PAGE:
C# StreamTokenizer

A very usefull class in Java, that I needed in C# some time ago. This is my implementation of the StreamTokenizer. Have a look at this small sample application parsing a JSON file.

 

 

The StreamTokenizer

This class is a very helpfull tool when it comes to text streams that need to be parsed as objects. Once configured for the fitting format, it handles all the whitespace-skipping and token-building for you. This means you don't have to use the Split method of the string class. This is the most common recommendation for beginners, but we take stuff more serious here. Using the string.Split method would mean you need to read the data as string first and call the Split method afterwards, resulting in memory wastage - the data is hold at least twice in memory (1. the string itself - 2. the resulting split array). The Split method isn't very fast, too.

Using the StreamTokenizer you don't have to be afraid of high memory cost. It uses one buffer (2048 bytes) to store the characters read from the text stream and then iterates over each character to build up some nice tokens from them. There are some variables used to handle this tokenizing, but I'm sure this won't add up to doubled memory usage, like the read-and-split method would.

There is also another great advantage: the StreamTokenizer handles quotations and line breaks automatically - meaning: you don't have to handle them your own (quotations can be a real pain). For examle: try to think of an easy way to parse this XML node:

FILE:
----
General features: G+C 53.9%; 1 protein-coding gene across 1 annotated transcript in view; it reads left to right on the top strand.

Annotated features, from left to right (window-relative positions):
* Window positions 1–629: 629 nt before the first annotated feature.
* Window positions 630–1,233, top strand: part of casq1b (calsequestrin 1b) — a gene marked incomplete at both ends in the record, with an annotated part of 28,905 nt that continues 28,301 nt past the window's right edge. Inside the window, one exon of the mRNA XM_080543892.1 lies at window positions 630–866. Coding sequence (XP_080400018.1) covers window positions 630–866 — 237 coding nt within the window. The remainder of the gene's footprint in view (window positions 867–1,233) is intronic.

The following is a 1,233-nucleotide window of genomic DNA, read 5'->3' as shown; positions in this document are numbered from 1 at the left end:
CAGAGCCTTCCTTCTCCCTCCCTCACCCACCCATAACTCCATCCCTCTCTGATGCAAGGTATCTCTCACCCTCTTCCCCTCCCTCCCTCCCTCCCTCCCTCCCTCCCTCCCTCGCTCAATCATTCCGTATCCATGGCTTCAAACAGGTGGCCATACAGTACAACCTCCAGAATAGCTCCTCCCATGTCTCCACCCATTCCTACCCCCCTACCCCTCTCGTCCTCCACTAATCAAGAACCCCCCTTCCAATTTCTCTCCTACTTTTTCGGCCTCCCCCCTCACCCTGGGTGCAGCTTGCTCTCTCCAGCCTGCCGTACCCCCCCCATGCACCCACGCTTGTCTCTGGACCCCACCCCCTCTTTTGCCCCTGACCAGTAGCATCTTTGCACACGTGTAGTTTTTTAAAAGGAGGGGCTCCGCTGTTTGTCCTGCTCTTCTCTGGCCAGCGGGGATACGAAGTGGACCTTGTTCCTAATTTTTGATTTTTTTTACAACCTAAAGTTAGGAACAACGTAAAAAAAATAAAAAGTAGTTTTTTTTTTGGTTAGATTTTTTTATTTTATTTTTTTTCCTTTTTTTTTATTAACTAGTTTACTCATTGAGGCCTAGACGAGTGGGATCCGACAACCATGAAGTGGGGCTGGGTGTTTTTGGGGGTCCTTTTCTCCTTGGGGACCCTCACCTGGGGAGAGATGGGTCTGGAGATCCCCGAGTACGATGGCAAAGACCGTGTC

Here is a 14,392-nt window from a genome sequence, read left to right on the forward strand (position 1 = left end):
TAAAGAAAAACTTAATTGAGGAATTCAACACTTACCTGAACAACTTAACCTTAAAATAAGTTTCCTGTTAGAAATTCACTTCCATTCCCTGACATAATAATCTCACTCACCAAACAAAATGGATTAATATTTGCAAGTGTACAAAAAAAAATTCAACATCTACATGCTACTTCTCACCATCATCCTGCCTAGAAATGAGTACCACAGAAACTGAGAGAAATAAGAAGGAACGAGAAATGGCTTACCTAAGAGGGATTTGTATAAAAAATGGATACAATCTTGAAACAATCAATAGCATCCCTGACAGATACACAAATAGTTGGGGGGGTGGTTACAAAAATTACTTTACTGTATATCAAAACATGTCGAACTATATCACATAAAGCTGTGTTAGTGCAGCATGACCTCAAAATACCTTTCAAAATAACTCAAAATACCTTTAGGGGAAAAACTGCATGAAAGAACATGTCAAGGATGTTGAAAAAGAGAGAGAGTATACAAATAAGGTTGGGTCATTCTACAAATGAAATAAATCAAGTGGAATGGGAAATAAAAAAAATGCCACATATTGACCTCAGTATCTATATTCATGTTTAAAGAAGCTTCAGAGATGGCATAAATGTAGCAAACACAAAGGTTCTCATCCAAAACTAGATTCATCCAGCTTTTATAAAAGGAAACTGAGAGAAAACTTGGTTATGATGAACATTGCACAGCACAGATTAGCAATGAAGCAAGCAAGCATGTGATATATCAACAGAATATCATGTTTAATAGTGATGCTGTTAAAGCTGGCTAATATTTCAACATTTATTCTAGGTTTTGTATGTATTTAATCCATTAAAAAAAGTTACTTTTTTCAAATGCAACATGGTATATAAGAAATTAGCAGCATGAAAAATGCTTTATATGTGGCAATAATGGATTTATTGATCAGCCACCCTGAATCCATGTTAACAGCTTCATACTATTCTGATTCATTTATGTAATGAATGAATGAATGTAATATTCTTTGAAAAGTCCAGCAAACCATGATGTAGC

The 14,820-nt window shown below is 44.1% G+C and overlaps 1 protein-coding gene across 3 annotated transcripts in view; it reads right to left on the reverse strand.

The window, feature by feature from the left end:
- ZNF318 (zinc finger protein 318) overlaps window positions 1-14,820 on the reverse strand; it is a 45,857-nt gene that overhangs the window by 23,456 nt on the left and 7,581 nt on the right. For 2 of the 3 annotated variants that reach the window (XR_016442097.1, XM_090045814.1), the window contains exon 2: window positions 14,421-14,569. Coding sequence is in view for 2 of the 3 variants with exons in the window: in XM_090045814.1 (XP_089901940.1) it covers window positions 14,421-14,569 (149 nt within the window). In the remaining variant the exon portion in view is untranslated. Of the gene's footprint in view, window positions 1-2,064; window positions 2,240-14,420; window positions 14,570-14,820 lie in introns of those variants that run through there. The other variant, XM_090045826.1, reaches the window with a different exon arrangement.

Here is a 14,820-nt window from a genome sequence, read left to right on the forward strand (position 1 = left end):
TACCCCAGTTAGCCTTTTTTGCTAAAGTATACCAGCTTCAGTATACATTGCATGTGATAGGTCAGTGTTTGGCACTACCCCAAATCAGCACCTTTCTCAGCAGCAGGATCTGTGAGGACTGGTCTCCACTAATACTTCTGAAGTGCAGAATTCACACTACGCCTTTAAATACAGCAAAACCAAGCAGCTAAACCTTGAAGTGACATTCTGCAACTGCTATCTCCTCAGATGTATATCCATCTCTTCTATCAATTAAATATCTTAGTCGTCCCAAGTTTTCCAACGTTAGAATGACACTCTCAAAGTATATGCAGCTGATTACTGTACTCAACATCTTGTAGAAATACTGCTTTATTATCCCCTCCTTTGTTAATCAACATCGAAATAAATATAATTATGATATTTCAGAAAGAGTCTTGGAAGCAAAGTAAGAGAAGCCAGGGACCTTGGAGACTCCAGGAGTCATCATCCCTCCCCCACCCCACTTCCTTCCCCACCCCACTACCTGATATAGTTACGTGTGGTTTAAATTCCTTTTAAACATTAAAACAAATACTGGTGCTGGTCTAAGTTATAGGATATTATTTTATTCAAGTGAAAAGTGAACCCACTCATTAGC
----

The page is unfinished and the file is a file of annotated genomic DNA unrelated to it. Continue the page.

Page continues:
<Element name="Any name"  problem1 = "value containing < /> > chars :P" 
    problem2="One more attribute containing a = char after a line break"/>

Easy you think? Well, I'm not so sure... You can't just split the string using the space char (char 32) because you would eighter not split the equal sign for the first attribute (name), or if you intend to split the attribute (name=value) using the equation char (char 61) to get the value, then you have split the second attribute (problem1) too early by using the space character, this left you with 'problem1', not 'problem1=value'. Also all the attribute values are quotations containing spaces. You'll have to join the words again to get the final value!? I don't even ask how to determine when the element ends, as the second attribute value contains all kinds of edgy chars. In short: I can't think of a very simple way to split this XML.